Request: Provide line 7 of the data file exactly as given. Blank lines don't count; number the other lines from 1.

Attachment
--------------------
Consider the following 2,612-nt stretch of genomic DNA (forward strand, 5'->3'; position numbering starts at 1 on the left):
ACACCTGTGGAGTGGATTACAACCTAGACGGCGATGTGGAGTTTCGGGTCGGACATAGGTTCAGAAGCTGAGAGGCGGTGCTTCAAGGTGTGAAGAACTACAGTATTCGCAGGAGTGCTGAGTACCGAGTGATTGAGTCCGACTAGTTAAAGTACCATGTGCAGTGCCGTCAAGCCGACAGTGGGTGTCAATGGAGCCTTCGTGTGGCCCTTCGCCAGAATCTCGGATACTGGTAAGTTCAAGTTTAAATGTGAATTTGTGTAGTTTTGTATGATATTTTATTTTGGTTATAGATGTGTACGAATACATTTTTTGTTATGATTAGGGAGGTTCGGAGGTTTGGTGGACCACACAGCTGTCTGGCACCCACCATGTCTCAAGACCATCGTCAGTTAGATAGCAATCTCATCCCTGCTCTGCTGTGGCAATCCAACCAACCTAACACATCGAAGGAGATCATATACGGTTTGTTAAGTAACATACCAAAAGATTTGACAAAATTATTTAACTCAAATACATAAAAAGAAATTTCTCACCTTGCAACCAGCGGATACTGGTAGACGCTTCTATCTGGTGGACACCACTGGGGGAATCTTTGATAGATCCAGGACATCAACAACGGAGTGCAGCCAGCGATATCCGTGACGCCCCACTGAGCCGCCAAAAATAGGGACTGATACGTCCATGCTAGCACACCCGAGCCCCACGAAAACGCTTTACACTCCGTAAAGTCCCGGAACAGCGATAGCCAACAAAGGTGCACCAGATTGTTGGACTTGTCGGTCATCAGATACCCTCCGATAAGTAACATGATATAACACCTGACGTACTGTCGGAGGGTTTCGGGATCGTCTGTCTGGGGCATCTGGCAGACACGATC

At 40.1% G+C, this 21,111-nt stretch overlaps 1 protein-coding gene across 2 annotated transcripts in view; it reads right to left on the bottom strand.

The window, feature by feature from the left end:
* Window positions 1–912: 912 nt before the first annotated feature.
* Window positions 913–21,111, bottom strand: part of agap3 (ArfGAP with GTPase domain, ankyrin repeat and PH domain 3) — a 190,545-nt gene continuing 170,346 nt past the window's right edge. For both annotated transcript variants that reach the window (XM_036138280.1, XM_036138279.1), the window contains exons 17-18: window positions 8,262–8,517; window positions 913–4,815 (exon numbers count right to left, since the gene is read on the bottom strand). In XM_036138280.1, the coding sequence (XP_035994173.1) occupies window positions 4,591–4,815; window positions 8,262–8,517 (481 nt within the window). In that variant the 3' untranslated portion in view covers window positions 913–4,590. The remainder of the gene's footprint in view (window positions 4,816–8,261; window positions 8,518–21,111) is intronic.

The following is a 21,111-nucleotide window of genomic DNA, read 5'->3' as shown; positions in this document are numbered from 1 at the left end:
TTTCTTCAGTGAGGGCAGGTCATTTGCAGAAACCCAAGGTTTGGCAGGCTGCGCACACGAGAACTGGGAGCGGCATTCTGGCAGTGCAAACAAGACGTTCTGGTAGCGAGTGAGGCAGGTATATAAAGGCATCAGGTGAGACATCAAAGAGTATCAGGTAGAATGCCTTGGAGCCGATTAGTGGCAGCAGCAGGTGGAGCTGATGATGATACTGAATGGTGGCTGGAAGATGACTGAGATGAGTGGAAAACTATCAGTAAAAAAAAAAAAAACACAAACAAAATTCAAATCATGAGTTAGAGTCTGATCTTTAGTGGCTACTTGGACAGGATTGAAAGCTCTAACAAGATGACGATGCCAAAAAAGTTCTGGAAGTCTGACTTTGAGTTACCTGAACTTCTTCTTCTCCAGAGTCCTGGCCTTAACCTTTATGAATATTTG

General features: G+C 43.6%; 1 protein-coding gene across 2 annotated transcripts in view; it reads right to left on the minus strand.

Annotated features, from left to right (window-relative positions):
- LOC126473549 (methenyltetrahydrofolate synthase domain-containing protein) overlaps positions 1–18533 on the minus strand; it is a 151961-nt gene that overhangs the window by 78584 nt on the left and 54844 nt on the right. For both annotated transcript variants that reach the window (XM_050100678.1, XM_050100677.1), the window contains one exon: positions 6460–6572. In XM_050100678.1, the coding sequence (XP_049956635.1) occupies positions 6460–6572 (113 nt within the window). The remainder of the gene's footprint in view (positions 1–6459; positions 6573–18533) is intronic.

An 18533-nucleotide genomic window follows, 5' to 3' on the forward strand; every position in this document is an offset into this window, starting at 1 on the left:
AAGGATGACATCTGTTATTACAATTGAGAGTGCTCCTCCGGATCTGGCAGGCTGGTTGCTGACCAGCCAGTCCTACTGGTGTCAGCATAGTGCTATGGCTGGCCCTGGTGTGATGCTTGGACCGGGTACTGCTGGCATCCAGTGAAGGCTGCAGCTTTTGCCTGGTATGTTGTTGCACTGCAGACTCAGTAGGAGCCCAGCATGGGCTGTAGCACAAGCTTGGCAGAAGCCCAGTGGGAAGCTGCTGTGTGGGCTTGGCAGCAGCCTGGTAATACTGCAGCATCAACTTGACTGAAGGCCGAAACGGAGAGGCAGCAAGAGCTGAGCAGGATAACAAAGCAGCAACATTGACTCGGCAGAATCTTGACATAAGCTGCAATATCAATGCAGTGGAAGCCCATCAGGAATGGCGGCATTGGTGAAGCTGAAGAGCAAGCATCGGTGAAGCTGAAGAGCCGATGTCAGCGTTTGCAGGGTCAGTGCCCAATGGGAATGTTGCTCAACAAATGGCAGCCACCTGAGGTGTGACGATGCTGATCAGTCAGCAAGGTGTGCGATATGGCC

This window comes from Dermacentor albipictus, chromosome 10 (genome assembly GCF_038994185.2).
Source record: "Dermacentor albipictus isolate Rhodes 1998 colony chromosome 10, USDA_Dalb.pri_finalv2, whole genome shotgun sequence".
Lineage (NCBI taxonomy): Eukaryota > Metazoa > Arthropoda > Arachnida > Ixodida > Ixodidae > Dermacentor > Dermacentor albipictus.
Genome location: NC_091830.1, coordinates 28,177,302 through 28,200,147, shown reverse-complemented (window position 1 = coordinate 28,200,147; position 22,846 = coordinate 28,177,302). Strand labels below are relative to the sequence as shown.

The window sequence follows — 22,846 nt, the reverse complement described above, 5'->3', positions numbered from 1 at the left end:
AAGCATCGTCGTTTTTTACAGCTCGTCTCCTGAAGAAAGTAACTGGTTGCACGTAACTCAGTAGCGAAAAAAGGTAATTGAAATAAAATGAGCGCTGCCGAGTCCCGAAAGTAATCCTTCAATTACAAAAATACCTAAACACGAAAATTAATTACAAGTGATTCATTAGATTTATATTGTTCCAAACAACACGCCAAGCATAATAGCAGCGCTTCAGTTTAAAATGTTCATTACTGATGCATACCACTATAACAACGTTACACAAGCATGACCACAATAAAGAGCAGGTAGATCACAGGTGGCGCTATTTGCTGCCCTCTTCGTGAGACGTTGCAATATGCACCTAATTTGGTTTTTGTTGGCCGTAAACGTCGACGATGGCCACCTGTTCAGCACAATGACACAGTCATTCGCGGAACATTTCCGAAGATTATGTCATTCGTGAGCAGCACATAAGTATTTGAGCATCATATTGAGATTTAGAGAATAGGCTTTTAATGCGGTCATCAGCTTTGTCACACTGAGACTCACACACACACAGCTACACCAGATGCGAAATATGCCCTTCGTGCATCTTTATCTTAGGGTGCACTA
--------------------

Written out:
The following is a 21,111-nucleotide window of genomic DNA, read 5'->3' as shown; positions in this document are numbered from 1 at the left end: